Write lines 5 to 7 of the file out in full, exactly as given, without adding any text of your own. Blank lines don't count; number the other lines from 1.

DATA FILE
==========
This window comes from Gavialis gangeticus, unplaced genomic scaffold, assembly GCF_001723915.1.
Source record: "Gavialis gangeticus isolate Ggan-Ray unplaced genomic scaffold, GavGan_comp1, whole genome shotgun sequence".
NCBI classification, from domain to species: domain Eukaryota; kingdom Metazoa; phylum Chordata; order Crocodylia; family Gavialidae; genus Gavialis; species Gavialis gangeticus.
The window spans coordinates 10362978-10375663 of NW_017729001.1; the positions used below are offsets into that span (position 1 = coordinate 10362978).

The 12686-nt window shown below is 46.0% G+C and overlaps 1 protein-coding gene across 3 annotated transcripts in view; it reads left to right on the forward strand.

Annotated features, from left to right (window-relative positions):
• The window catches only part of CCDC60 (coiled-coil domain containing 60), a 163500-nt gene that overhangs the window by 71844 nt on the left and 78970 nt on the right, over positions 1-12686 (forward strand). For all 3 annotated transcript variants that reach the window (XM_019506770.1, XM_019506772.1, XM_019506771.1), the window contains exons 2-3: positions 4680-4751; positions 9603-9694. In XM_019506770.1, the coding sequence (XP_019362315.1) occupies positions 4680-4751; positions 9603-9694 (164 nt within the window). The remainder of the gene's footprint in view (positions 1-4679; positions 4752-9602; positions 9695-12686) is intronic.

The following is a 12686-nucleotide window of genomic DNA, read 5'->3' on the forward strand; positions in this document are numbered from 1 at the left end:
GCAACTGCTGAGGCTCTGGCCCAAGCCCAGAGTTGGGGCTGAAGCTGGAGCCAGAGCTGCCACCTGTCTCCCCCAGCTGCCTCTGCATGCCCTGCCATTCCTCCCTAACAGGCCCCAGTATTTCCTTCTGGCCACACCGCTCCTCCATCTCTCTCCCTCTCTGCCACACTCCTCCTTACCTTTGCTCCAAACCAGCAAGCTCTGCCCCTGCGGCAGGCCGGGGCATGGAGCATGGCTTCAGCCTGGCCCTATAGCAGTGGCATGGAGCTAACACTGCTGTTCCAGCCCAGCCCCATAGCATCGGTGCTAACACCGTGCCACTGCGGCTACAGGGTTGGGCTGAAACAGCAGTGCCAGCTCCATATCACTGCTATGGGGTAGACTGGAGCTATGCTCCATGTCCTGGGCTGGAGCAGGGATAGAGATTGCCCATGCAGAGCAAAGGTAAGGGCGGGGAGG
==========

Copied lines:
The 12686-nt window shown below is 46.0% G+C and overlaps 1 protein-coding gene across 3 annotated transcripts in view; it reads left to right on the forward strand.

Annotated features, from left to right (window-relative positions):
• The window catches only part of CCDC60 (coiled-coil domain containing 60), a 163500-nt gene that overhangs the window by 71844 nt on the left and 78970 nt on the right, over positions 1-12686 (forward strand). For all 3 annotated transcript variants that reach the window (XM_019506770.1, XM_019506772.1, XM_019506771.1), the window contains exons 2-3: positions 4680-4751; positions 9603-9694. In XM_019506770.1, the coding sequence (XP_019362315.1) occupies positions 4680-4751; positions 9603-9694 (164 nt within the window). The remainder of the gene's footprint in view (positions 1-4679; positions 4752-9602; positions 9695-12686) is intronic.